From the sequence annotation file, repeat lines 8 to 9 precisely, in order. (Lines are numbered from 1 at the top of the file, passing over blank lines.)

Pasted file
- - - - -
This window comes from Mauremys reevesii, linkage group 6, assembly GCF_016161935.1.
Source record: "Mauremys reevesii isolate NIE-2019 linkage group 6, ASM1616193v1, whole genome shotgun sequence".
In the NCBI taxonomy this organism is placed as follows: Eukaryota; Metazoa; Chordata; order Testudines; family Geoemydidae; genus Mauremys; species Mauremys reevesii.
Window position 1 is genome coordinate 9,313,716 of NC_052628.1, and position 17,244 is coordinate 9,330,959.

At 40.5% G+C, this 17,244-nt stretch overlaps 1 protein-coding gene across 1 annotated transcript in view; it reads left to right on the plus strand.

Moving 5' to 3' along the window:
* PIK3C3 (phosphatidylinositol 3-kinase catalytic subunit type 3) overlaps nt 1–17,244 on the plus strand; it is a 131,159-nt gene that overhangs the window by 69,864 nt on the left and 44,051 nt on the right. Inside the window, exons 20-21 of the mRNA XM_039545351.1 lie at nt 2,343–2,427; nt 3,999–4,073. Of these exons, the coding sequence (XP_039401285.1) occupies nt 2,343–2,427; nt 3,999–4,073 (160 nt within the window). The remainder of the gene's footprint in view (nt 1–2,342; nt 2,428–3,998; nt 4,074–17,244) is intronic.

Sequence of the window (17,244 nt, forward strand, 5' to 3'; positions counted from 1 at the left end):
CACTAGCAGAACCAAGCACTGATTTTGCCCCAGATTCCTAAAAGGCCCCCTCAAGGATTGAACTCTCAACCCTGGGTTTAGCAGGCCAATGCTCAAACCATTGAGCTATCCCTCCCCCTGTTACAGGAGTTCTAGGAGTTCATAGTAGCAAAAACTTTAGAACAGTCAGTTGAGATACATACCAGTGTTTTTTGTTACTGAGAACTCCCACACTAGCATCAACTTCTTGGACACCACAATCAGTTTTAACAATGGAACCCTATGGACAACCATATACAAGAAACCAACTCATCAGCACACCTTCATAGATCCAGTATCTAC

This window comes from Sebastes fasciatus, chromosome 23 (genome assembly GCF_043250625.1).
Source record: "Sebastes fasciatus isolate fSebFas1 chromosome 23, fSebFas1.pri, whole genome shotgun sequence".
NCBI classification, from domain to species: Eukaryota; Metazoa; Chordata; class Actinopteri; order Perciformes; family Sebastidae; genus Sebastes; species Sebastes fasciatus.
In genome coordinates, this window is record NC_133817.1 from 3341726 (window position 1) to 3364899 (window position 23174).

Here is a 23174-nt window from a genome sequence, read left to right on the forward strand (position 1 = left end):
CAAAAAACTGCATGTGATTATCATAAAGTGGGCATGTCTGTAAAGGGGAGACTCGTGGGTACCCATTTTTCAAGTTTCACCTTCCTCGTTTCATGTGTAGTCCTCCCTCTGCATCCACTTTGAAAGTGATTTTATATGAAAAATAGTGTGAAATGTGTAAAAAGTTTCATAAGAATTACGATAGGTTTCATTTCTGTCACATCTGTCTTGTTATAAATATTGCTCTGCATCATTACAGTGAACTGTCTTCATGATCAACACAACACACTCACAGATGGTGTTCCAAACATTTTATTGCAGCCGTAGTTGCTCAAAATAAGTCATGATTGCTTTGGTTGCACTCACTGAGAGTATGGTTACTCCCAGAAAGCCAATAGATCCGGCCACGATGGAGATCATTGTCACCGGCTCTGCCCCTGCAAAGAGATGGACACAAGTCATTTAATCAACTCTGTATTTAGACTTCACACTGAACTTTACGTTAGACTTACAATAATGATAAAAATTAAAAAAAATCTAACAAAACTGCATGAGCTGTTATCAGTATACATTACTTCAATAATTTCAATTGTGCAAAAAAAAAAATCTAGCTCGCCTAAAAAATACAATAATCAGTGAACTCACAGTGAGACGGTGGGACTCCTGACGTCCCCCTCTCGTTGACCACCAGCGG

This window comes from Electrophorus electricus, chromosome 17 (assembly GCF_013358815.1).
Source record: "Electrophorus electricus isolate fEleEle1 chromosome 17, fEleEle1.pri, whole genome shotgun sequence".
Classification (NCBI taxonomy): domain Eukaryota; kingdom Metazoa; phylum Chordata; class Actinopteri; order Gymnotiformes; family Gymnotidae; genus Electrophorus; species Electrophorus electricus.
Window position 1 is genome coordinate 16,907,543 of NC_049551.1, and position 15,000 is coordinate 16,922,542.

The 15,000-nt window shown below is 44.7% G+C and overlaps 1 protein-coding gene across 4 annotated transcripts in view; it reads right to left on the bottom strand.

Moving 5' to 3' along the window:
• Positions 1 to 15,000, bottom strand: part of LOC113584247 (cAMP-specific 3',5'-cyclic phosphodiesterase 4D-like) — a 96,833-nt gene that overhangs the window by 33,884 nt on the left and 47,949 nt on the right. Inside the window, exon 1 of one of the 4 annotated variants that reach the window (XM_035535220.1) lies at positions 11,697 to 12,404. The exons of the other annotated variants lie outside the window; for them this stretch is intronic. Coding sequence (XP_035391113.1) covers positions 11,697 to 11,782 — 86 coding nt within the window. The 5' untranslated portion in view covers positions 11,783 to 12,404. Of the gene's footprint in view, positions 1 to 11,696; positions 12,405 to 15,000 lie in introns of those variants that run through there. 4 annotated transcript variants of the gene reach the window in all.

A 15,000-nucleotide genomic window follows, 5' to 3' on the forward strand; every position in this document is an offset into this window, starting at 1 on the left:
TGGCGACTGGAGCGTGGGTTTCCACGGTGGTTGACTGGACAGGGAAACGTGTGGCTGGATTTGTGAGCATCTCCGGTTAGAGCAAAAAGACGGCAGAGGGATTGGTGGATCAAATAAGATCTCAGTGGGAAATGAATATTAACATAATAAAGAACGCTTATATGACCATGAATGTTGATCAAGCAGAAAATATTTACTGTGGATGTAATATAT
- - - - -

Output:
Sequence of the window (17,244 nt, forward strand, 5' to 3'; positions counted from 1 at the left end):
CACTAGCAGAACCAAGCACTGATTTTGCCCCAGATTCCTAAAAGGCCCCCTCAAGGATTGAACTCTCAACCCTGGGTTTAGCAGGCCAATGCTCAAACCATTGAGCTATCCCTCCCCCTGTTACAGGAGTTCTAGGAGTTCATAGTAGCAAAAACTTTAGAACAGTCAGTTGAGATACATACCAGTGTTTTTTGTTACTGAGAACTCCCACACTAGCATCAACTTCTTGGACACCACAATCAGTTTTAACAATGGAACCCTATGGACAACCATATACAAGAAACCAACTCATCAGCACACCTTCATAGATCCAGTATCTAC